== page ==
I got to the Whose University event after the play was performed. The audience got a chance to interact with the actors by stepping on stage and saying how they felt about the performance. One girl said that the message of the play touched her because her parents were going through a divorce, another said she appreciated the messages about body image that "you never hear about in school," and another audience member shared how her best friend committed suicide because of how people harassed him for being gay. I missed the play, but the play director summed up her message by saying, "I hope it leaves you always looking for ways to improve things for yourselves and others. [...] You should know that students just like you created the safe space for us to address these issues today." That is what I felt that the Whose University event was about. I stayed for an informational presentation about the campaign, addressing 3 questions:
Who has access to the University?
Who is supported?
Whose knowledge is valued?
It became clear after listening to students, faculty, and people who had not gotten into the U that these answers could not be found in the types of promotional pamphlets usually handed out to prospective students. The students started the presentation by talking about the 7 black students who took over Morill Hall in 1969 and demanded a campus that not only tolerated them, but provided a supportive and empowering environment for people of color. They welcomed a speaker from the Minnesota Minority Education Partnership, who had national and state statistics showing age and racial disparities in test scores and academic progress. She said it was worthwhile to note that regardless of race, aspirations for higher education remained high for all groups and that is why we need to ask ourselves what we can do to increase access to higher education. Then, continuing to put the problem of access in historical context, students talked about the general college that was discontinued in 2005 and noted that some departments (mostly cultural studies) had budgets smaller than the refreshments stand at TFC, and smaller than some other departments' office supply budgets! That really surprised me.
"We offer a wide variety of programs," one Asian American student explained, "and when we talk about how we have classes on the Civil War, maybe we should start including slave experiences from the point of black people. Maybe when we talk about Vietnam, we could focus less on the Kennedy policies everyone knows about, and more on the Asian-American protests happening around the country." I looked at everyone nodding their head. We are obviously missing a very crucial voice by eliminating these points of view in our curriculums.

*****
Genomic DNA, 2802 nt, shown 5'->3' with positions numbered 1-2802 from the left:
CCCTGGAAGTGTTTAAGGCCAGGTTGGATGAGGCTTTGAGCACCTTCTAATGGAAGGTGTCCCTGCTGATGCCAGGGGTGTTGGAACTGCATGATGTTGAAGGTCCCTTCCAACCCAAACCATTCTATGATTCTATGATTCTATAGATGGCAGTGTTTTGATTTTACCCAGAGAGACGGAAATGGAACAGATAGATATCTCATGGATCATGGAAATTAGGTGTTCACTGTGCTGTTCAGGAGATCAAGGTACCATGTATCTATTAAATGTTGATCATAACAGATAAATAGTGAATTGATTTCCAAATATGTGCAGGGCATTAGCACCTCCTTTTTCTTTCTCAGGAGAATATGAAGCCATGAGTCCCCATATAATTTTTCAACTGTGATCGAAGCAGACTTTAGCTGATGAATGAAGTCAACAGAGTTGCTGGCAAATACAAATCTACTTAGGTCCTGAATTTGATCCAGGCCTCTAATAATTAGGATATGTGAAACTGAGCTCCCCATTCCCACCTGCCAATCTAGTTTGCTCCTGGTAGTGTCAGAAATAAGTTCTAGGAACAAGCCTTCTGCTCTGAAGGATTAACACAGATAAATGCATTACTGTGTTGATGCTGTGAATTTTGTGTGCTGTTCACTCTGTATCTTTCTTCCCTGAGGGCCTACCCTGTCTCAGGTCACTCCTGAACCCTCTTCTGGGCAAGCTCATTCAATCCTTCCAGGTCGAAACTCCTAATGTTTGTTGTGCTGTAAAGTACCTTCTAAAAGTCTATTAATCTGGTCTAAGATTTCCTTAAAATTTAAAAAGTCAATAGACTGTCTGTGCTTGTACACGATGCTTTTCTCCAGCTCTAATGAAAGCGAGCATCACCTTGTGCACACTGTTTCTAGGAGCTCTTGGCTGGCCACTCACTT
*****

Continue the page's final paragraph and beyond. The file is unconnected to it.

A graduating student of Chicano studies talked about why La Raza cultural center was so important to her. Nontraditional students have unique problems and experiences, and safe spaces are not just built into the plan, they are fought for and never permanently established in Coffman. She noted how the University liked to pay lip service to diversity by saying there's a place for everyone here, but the reality is that they are literally trying to push the programs that support diversity out of the common space, saying that they are trying to allocate the space fairly. "This is not just another club or student union," she pointed out. "We have always, always been marginalized and underrepresented." And that underrepresentation would continue if the cultural center closed.
The vice president of the black student union had a great way of putting it.
"The black student union completely transformed my experience here. Without these spaces, students of color will have a very hard time remaining on this campus and feeling like they can and should belong here."
The rhetoric the school is using does not align with the reality of the admissions process, which excludes a wide variety of talent. As the Vice President of the Black Student Union put it, "We cannot outsource our commitment to diversity to community colleges by blocking our point of entry."
The increasingly narrow criterion for admissions has a tendency to reflect an economic and social resemblance to whiteness. "Applying for admissions made me feel like a soldier in a battlefield," said one student who didn't initially get in. She talked about how her school was poor, did not encourage her to apply to colleges, and she had to go above and beyond what most high school seniors do in order to get into the U.
I'm glad I went to this event because it made me realize how important it is to speak up when an institution you pay for and attend is deliberately trying to remove cultural safe spaces from a student center. I knew they were debating space but wasn't very informed until I came to the event. I feel like I have a better understanding of what sorts of power operates in making these decisions and maybe I should get more involved in trying to help this campaign in its commitment to change.